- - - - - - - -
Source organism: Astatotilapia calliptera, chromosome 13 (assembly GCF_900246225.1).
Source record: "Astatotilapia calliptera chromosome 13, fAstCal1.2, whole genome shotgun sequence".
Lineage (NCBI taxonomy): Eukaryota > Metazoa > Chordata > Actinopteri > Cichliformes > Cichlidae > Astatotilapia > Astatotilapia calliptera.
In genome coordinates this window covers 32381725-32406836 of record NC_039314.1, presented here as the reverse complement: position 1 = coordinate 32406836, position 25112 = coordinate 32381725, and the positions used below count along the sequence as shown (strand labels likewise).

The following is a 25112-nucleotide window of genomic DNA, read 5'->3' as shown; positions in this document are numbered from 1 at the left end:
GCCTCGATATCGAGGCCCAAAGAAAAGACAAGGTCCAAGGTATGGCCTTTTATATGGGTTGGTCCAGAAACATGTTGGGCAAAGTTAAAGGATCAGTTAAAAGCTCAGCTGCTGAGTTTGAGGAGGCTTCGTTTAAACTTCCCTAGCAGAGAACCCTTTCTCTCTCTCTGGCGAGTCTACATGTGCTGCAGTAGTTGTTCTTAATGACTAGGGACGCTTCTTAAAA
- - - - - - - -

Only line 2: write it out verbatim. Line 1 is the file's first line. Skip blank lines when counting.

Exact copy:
Source record: "Astatotilapia calliptera chromosome 13, fAstCal1.2, whole genome shotgun sequence".